The Right Medicine: Medical Tenants Are Good for the Health of Some Shopping Centers
Beth Mattson-Tieg/Shopping Centers Today
When the time comes to make an appointment for that medical exam, cholesterol test or X-ray, the local mall is hardly the first place that jumps to mind. But so long as economic realities continue to strain the list of available anchor tenants, medical clinics could be just what the doctor ordered for ailing malls. Pursuing health care tenants has become a bigger priority for Philadelphia-based PREIT.
“Health care is not a panacea or a cure-all for malls, nor is it a solution or a use that you would want to put in every property,” said PREIT CEO Joseph F. Coradino. “It has selective applications. But we believe that there is synergy between health care and retail.” To be sure, in some respects health care is hardly different from other uses that help
draw shoppers to a mall, such as entertainment or government services, Coradino says. “People come to the mall to go to a movie, and clothes shopping occurs,” he said. The firm is therefore willing to bet that people at a mall-based medical clinic for a routine procedure may also decide to stay at the mall for a bite to eat and/or to shop.
Having launched a health care leasing initiative in early 2011, PREIT has started seeing the effort pay off: The firm secured two sizable health care tenants at suburban Philadelphia properties. Conshohocken, Pa.–based Mercy Health System opened a 23,000-square-foot ambulatory medical facility at Plymouth Meeting Mall last October. The two-level site is Mercy Health System’s first full-scale health-and-wellness center in an enclosed mall. And Radnor, Pa.–based Main Line Health is preparing to open a 32,000-square-foot medical facility on the lower level of the Exton Square Mall late this year. Main Line Health has opened physician’s offices and diagnostic and testing services in leased space at retail centers in the past, but Exton Square is its first in an enclosed mall. “This is an exciting new opportunity for our organization,” said JoAnn Magnatta, senior vice president of facilities, design and construction at Main Line Health.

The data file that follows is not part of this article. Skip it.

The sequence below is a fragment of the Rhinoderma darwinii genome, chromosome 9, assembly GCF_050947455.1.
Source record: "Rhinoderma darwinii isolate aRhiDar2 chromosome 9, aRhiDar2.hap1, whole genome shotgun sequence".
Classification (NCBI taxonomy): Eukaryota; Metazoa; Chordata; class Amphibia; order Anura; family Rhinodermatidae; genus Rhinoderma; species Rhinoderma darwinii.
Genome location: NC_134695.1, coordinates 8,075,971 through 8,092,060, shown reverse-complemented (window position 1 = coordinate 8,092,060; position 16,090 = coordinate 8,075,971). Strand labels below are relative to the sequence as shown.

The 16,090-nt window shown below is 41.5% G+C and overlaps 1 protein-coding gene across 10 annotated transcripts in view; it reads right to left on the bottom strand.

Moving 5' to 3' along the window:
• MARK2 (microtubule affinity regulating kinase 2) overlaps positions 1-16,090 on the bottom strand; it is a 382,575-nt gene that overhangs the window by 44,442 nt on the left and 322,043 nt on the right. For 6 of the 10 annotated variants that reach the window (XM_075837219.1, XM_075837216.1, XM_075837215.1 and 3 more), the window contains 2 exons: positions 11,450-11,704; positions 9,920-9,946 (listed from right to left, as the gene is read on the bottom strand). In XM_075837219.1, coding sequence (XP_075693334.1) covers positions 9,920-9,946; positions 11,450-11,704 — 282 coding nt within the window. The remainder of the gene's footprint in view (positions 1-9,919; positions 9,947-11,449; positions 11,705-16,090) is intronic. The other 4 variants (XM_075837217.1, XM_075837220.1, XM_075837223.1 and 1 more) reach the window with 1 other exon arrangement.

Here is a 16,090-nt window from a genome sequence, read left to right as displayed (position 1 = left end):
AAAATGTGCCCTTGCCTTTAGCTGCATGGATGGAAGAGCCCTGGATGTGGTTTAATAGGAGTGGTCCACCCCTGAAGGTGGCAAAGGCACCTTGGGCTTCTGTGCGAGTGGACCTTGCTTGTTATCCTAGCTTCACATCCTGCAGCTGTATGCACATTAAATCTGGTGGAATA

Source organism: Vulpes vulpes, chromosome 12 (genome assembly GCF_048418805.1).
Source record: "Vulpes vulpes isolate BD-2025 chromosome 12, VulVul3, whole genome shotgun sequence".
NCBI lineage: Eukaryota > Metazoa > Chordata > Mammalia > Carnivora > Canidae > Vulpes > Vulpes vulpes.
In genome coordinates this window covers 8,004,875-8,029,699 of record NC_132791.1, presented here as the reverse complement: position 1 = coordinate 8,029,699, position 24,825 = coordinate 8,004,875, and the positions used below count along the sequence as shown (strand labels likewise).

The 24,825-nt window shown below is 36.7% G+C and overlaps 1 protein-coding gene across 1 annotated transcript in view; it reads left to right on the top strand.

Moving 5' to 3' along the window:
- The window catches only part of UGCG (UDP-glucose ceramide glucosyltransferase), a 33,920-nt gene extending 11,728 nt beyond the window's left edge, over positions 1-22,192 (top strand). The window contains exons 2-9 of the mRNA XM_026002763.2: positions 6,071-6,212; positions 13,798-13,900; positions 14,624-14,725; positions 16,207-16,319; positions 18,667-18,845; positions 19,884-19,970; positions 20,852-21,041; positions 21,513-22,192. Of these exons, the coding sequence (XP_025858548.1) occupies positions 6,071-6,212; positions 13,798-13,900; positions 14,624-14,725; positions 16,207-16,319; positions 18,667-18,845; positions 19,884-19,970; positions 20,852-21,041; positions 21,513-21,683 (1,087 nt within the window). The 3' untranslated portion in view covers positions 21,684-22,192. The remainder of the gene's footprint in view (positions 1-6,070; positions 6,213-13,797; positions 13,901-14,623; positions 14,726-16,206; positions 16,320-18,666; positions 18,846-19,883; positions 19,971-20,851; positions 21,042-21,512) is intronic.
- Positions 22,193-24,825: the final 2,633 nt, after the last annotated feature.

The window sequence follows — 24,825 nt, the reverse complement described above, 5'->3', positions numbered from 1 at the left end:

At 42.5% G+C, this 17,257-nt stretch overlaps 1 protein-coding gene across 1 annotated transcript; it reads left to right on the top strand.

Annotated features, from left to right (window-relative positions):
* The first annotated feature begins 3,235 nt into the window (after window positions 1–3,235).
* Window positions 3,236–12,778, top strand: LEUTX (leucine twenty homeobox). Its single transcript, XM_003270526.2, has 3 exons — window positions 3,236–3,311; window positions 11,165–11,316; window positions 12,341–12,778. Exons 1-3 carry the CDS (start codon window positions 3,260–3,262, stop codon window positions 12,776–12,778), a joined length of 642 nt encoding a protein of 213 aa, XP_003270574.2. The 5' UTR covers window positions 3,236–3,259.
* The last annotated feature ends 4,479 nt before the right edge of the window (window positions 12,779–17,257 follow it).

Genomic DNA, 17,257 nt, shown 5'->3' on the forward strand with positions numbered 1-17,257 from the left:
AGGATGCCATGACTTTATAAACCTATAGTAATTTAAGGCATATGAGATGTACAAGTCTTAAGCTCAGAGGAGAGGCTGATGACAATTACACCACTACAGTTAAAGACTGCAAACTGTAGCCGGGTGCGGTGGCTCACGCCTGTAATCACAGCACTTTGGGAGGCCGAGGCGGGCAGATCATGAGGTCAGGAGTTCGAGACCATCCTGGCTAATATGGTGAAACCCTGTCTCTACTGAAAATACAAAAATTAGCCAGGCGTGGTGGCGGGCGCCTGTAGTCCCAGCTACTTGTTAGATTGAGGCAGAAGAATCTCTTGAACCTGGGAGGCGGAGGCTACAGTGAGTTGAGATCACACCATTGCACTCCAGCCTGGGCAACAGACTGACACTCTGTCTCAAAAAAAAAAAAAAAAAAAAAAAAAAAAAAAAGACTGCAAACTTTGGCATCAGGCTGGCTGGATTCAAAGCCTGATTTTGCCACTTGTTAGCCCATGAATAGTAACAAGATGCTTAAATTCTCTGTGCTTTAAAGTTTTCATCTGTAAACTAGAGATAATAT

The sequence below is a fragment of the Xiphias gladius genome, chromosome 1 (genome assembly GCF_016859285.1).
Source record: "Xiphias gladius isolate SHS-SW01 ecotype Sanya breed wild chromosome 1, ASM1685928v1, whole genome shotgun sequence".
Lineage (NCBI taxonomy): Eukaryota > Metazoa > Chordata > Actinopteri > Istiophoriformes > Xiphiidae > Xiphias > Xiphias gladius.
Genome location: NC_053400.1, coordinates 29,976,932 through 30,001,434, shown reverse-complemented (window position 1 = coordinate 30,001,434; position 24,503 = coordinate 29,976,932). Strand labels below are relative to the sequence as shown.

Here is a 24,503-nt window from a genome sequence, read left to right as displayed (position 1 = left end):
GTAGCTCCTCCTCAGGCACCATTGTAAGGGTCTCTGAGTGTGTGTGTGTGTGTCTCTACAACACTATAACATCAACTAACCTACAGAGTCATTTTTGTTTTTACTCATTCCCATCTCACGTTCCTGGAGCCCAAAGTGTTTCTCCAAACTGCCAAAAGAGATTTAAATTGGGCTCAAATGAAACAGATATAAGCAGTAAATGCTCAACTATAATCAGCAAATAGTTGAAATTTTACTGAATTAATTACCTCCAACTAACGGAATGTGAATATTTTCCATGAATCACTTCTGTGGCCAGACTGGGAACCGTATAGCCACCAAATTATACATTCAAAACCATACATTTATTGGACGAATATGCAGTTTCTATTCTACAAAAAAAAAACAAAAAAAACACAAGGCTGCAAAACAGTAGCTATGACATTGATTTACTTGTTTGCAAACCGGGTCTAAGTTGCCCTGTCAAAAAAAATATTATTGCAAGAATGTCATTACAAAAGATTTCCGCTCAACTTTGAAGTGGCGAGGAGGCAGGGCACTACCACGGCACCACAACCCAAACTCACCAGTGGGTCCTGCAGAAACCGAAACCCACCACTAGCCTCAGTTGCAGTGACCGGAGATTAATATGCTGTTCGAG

Coradino acknowledges that pitching mall sites to health care providers was a tough sell initially. “We had a little bit of a hill to climb,” he said. “We had to convince health care providers that a mall is actually a place that they could be.” PREIT held roughly two dozen meetings with Main Line Health over a two-year period before the group committed to leasing the Exton Square space.
“The problem always has been that the medical community speaks one language, and retail real estate speaks a different language,” said Jeff Green, president of Jeff Green Partners, a retail consulting firm based in Phoenix.
One of the selling points with Main Line and Mercy was that the health care industry, having become so competitive, makes providers focus on market share. “We were able to convince them that their customer was coming to the mall, so they had a built-in traffic count, if you will,” said Coradino. Enclosed malls are often in top locations and draw millions of visitors each year, and they offer ample parking, with exterior signage that lends visibility, he says.